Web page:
NEW YORK ? The United Nations is paying more attention to the native populations of the world, with the recent inauguration of the Permanent Indigenous Forum, the Aug. 8 celebration of World Indigenous Day and on-going sessions of the Subcommission on Human Rights. But indigenous activists are watching its activities warily and calling for a permanent staff structure dedicated to their concerns.
Ali El-Issa, founder of the Flying Eagle Woman Fund, said in an interview at his New York headquarters, "Up until this moment, we have just been beginning this work. There is a long way to go. The next step is a permanent Secretariat and funding sources, so that the daily things function in the right way."
Joseph Jeffers, Haliwa Saponi, and clinical director of the American Indian Community House, said, "The first thing that needs to be done is to educate people about what's happening. Many people are in a daze. Native communities are each one for itself, struggling to survive as a group; pushed onto reservations, sacred sites desecrated, survivors of massive acts of genocide, destruction of land, water and entire species of life."
A permanent Secretariat, he said, would ideally, "be able to exercise intervention in cases where urgent and irreparable damage is occurring." He gave the example of Nigeria where nine activists have been hanged for protesting oil and natural gas extraction that they accused of devastating lands and peoples.
El-Issa warned, "Remember, this is just one step. The U.N. still deals with us through the High Commissioner of Human Rights. We need to put pressure on the U.N. to deal with the Indigenous Peoples as Sovereign Nations."
He cited constant pressure on native populations around the world. "For example, a few months ago an African indigenous leader was shot 25 times. Last month a native leader in Bolivia was publicly slashed with a knife. At any moment the U.S. can give the green light to drill for oil in the Alaska Refuge. In South America, if you try to keep a big company from drilling for oil, they shoot you. They killed my wife for trying to help the Indians in Colombia."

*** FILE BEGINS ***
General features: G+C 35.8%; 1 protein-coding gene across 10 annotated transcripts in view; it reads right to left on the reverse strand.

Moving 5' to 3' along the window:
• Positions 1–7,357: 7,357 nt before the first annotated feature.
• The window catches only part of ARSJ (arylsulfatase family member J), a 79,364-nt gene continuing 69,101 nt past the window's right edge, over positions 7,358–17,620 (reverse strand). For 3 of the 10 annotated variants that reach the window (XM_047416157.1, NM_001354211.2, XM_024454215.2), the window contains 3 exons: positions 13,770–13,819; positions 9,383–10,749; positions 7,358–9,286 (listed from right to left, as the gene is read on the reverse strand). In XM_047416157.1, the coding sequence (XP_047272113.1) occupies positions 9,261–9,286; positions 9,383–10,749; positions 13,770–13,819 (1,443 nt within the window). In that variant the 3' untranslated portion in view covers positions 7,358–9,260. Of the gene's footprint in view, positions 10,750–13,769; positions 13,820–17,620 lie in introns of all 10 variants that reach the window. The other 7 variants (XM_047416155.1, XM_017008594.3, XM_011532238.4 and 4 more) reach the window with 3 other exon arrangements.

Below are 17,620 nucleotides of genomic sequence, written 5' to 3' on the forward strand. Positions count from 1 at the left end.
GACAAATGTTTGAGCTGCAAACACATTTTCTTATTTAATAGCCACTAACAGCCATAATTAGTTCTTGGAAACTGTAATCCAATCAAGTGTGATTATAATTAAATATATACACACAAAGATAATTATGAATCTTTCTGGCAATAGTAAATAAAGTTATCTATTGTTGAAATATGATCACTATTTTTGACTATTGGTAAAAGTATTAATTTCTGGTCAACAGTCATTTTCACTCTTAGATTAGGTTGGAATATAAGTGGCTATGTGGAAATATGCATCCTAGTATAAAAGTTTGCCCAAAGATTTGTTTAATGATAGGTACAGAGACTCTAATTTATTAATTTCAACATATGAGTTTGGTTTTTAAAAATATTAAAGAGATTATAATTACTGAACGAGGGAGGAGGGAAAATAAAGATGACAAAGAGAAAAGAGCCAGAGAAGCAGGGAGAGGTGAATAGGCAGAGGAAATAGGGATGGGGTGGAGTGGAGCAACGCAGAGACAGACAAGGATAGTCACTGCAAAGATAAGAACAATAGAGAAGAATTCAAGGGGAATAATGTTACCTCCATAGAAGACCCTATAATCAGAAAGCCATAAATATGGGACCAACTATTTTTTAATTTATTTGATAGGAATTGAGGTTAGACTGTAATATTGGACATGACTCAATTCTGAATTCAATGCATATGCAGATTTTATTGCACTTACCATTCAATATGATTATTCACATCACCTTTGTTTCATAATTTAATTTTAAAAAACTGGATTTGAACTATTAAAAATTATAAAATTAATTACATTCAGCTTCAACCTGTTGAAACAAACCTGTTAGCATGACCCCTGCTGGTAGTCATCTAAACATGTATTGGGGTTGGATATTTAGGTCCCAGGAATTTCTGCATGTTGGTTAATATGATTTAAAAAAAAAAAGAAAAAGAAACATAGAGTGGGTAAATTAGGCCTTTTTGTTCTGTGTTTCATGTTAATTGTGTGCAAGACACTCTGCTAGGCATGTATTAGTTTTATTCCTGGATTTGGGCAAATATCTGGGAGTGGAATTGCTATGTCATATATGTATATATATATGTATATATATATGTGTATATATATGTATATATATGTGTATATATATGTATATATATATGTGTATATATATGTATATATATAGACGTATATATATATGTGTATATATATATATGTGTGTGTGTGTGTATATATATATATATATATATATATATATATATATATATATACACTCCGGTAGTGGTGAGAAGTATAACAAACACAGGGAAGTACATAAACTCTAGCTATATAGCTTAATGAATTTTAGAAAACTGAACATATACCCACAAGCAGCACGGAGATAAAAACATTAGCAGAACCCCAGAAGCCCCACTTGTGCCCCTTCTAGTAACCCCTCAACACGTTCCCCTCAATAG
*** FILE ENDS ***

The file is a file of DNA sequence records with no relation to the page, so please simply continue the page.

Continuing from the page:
El-Issa sits surrounded by the photos of his wife, Ingrid Washinawatok, who was murdered in Colombia.
Flying Eagle Woman Fund was created by El-Issa in her memory; "I lived with my wife for 19 years. She was struggling for Indigenous Rights and since she was killed and went to the spirit world, I pledged to continue her work here. I've learned that the UN is not going to smile and solve our problems. All the brothers and sisters of Indigenous peoples must see it is our land, our culture, our language. It is our past and our present and our future. For the UN it is just a job."
El-Issa said, "This is a spiritual battle, and it is changing the balance of the earth. We need more indigenous youth to be involved."
El-Issa stated that, "though it is not enough, the forum is one step forward in a thousand mile journey."
"For us it is the struggle. It is for the People that my wife said, 'Native Peoples have the opportunity to provide leadership in breaking down the monopoly of the controlling nations and to push the United Nations toward truly becoming the forum for all peoples of the world, a forum with an identity transcending the boundaries set by lines drawn on maps.'"